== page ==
September 2016
Volume 57, Issue 12
Open Access
ARVO Annual Meeting Abstract  |   September 2016
Comparing the accuracy of automated retinal analysis software to manual reading for Diabetic Retinopathy detection in DM Type 1
Author Affiliations & Notes
  • Sumana Sri Kommana
    Ophthalmology, Rutgers New Jersey Medical School, Newark, New Jersey, United States
  • Nicole Mendez
    Ophthalmology, Rutgers New Jersey Medical School, Newark, New Jersey, United States
  • Pooja Anand Padgaonkar
    Ophthalmology, Rutgers New Jersey Medical School, Newark, New Jersey, United States
  • Lesley Wu
    Ophthalmology, Rutgers New Jersey Medical School, Newark, New Jersey, United States
  • Bernard C Szirth
    Ophthalmology, Rutgers New Jersey Medical School, Newark, New Jersey, United States
  • Albert S Khouri
    Ophthalmology, Rutgers New Jersey Medical School, Newark, New Jersey, United States
  • Footnotes
    Commercial Relationships   Sumana Kommana, None; Nicole Mendez, None; Pooja Padgaonkar, None; Lesley Wu, None; Bernard Szirth, None; Albert Khouri, None
  • Footnotes
    Support  none
Investigative Ophthalmology & Visual Science September 2016, Vol.57, 5963. doi:
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      Sumana Sri Kommana, Nicole Mendez, Pooja Anand Padgaonkar, Lesley Wu, Bernard C Szirth, Albert S Khouri; Comparing the accuracy of automated retinal analysis software to manual reading for Diabetic Retinopathy detection in DM Type 1. Invest. Ophthalmol. Vis. Sci. 2016;57(12):5963.

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      © ARVO (1962-2015); The Authors (2016-present)

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Abstract

Purpose : To assess the accuracy of a novel automated retinal software vs. manual reading in assessing diabetic retinopathy in subjects with DM Type 1.

Methods : Color retinal fundus image encounters were analyzed using EyeArt™ (Eyenuk, Inc., Los Angeles, CA) automated DR screening software, which reports DR severity based on the ICDR (International Clinical Diabetic Retinopathy) scale and offers a score from 0-5, with higher scores signifying higher DR severity levels. EyeArt offers a final output of “refer” or “no refer” and is devised to provide a “refer” recommendation when it detects scores of moderate NPDR or higher on the ICDR scale. Ten images from a 20-year-old Hispanic male with type 1 diabetes for 16 years who was followed for 5 consecutive visits beginning in 2013 were included in the analysis. Color fundus images of both eyes were captured in non-mydriatic mode at an angle of 45° and a flash setting of 100 watt second using a Canon CR2 Plus AF retinal camera with an 18 Mp CMOS censor.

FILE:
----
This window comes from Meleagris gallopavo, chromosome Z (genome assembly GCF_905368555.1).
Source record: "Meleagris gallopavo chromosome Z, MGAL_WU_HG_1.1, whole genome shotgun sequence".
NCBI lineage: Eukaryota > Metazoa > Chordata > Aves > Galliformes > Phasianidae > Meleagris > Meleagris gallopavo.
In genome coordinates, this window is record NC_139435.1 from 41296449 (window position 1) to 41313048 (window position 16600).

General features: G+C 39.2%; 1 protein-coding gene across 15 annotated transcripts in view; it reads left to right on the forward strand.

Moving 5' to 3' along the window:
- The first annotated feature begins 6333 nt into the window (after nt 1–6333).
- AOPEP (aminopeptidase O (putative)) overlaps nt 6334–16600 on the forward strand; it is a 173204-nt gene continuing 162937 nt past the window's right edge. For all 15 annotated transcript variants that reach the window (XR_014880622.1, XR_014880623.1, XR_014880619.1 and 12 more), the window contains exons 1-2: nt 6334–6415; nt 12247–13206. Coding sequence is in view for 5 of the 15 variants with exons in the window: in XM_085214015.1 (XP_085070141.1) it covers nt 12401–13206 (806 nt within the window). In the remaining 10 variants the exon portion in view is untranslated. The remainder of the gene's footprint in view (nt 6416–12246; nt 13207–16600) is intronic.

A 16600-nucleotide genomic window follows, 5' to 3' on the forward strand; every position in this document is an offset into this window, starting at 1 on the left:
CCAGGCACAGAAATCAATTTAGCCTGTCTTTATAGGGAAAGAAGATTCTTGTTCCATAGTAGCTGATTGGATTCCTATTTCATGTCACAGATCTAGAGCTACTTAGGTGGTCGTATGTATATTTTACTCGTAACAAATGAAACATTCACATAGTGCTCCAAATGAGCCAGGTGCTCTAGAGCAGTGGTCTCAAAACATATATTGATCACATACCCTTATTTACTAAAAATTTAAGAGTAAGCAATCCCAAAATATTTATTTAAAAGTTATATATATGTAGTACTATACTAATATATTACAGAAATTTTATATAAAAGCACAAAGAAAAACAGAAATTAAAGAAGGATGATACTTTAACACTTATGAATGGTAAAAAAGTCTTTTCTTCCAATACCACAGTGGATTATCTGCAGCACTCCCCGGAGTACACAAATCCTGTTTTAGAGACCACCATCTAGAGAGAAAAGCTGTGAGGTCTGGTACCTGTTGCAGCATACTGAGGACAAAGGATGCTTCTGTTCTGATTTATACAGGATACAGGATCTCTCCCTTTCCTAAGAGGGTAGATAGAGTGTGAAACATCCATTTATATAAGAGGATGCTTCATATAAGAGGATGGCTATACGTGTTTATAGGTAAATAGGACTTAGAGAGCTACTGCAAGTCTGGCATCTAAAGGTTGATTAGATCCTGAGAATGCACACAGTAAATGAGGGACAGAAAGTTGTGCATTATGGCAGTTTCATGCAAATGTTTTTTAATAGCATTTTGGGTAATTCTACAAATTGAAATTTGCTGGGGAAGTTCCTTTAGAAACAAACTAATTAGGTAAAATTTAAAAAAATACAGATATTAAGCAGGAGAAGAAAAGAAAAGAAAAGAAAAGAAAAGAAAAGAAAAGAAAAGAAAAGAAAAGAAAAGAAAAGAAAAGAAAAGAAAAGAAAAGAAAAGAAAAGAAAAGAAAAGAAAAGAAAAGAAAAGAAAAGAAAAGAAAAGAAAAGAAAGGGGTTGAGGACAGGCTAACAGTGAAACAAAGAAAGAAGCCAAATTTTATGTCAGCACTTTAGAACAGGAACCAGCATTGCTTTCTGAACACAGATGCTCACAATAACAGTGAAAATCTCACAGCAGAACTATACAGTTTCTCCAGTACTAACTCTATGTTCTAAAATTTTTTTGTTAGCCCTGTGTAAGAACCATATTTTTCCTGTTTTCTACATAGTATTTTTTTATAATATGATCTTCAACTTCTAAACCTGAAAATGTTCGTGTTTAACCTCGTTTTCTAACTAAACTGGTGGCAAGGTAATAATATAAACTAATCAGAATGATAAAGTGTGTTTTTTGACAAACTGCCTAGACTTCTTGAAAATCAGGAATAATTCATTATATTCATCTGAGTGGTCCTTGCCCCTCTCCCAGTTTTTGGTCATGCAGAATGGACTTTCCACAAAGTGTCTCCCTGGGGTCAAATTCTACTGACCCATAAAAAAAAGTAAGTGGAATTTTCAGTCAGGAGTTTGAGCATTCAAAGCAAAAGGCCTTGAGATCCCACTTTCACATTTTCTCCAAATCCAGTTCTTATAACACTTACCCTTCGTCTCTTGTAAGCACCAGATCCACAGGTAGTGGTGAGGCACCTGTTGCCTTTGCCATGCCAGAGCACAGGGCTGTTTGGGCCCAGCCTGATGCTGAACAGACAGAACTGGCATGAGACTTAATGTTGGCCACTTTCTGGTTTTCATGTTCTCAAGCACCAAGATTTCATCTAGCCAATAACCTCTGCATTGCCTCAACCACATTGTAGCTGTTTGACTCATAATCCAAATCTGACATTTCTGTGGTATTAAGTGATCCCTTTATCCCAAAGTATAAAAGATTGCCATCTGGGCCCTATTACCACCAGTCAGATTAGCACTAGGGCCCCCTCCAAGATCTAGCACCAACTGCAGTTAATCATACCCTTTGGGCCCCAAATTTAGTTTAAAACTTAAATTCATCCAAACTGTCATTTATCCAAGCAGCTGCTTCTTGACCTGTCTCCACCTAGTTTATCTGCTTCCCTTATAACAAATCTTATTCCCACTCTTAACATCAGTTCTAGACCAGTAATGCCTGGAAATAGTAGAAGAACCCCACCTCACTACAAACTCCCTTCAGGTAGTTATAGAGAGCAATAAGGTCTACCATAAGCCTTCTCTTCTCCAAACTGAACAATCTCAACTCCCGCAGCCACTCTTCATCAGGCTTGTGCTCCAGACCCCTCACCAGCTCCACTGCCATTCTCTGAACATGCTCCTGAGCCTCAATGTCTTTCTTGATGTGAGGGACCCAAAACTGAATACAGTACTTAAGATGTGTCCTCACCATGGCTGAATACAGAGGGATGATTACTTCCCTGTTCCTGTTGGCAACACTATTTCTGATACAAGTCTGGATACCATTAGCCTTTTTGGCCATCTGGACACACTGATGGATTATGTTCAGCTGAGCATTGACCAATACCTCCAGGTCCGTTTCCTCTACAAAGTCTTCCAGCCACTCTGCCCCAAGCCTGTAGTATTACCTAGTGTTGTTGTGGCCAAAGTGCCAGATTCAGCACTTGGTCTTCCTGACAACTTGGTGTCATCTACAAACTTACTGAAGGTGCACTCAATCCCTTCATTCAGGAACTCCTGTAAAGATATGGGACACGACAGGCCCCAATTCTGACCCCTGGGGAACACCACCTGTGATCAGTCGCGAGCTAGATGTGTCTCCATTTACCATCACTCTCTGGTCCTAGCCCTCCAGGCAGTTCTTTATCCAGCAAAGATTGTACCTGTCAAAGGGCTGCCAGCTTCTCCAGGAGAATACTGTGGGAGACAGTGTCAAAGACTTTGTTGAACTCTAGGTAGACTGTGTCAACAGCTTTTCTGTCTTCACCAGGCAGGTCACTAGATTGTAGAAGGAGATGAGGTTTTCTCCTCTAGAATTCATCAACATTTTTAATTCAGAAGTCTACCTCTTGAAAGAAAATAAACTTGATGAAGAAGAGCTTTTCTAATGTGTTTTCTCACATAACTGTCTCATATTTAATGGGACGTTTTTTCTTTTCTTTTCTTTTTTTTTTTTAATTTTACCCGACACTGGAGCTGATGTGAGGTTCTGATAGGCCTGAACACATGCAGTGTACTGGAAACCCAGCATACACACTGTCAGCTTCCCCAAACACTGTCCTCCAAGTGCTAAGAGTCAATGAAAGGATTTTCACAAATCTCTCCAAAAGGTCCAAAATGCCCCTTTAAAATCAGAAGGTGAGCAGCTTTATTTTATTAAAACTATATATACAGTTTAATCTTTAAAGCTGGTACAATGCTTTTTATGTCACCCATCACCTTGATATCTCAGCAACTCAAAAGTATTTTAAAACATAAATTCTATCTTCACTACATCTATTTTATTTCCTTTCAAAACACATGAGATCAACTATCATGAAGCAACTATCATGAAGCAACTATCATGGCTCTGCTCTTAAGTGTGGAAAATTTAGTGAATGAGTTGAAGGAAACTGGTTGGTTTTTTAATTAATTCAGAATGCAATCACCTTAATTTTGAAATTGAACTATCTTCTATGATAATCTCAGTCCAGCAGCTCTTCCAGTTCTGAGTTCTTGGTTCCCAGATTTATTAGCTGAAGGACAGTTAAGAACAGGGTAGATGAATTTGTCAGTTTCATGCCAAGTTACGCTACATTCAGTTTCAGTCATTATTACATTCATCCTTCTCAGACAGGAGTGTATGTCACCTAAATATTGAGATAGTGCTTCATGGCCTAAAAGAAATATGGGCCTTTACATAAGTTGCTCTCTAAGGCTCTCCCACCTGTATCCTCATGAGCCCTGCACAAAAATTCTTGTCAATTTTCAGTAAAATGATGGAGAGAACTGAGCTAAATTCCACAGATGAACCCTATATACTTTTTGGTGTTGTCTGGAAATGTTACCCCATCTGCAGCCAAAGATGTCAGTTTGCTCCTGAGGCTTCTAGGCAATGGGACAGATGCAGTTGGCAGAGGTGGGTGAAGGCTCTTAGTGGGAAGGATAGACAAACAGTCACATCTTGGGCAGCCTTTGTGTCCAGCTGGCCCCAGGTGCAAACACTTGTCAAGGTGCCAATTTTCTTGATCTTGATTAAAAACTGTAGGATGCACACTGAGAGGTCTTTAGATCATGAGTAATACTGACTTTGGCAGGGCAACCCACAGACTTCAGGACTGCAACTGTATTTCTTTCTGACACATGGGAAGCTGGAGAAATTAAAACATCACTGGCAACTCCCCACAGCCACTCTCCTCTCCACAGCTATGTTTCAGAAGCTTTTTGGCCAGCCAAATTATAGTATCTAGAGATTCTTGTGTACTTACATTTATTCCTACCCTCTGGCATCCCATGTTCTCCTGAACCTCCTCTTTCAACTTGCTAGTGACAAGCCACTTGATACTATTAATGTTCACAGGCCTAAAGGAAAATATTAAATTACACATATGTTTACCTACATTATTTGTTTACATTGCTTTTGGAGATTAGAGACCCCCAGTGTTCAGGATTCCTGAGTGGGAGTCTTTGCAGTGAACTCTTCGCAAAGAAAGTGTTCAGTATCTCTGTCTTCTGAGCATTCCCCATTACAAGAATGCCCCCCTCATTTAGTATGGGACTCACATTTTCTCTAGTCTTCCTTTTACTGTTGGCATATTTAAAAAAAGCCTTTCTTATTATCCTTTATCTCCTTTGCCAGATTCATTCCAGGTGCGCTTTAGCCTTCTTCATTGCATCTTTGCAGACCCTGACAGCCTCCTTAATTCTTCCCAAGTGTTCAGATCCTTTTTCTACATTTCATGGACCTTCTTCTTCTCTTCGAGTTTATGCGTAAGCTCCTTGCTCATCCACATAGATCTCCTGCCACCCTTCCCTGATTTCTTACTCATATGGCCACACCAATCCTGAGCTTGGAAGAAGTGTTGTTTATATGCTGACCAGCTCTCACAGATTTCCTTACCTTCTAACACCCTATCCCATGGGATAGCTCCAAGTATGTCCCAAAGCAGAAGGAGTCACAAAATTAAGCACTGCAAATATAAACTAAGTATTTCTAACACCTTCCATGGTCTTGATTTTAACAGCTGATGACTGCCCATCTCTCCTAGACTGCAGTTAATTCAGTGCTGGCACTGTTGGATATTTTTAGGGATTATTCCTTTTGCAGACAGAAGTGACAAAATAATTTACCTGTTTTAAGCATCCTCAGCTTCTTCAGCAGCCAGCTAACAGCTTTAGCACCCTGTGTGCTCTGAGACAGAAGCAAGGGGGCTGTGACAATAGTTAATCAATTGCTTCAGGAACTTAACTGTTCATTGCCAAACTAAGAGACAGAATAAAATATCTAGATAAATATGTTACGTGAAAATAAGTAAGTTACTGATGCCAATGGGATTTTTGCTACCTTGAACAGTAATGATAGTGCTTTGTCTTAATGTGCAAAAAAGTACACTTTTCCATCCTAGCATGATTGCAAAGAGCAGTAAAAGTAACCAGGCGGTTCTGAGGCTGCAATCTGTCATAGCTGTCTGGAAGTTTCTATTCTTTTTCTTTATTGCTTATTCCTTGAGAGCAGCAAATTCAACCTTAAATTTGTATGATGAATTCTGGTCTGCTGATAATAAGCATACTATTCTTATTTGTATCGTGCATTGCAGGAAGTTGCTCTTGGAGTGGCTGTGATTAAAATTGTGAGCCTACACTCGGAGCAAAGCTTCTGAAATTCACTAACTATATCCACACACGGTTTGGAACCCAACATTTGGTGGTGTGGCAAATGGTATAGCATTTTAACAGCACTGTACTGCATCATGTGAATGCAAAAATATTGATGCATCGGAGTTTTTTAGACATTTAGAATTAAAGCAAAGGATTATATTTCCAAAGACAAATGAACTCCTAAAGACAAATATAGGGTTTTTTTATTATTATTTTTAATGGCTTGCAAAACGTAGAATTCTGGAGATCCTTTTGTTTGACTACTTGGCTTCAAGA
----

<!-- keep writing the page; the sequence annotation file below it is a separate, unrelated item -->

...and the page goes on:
A certified diabetic reader performed manual readings on all images. The images were analyzed for total number of lesions, which were further differentiated by type: dot, flame, and/or intraretinal microvascular abnormalities (IrMAs). A board certified ophthalmologist reviewed all images.

Results : High-resolution images (5 OD, 5 OS) from 5 visits were analyzed by both EyeArt™ and manually by a certified diabetic reader. EyeArt recommended referral to a specialist for 9/10 images. The highest DR severity score was given to the images, which correspond to the visit with the most number of reported lesions. Software and manual analysis reports are provided in Table 1 and Table 2, respectively.

Conclusions : Our results show that EyeArt ™ software performed well when compared to manual assessment and has potential applications in screening for DR in young Type 1 DM. However, there are some limitations: for example, the retinal reflex found in young eyes can provide false positive counts, and the software does not output the various types of hemorrhages and their proximity to the macula and optic nerve head. Future versions of the software might include input of blood pressure as well as HbA1C levels to allow for greater sensitivity of the triage session. Planned studies will include analysis of a greater number of Type 1 DM subjects over a wider age and follow-up distribution.

This is an abstract that was submitted for the 2016 ARVO Annual Meeting, held in Seattle, Wash., May 1-5, 2016.

 

 

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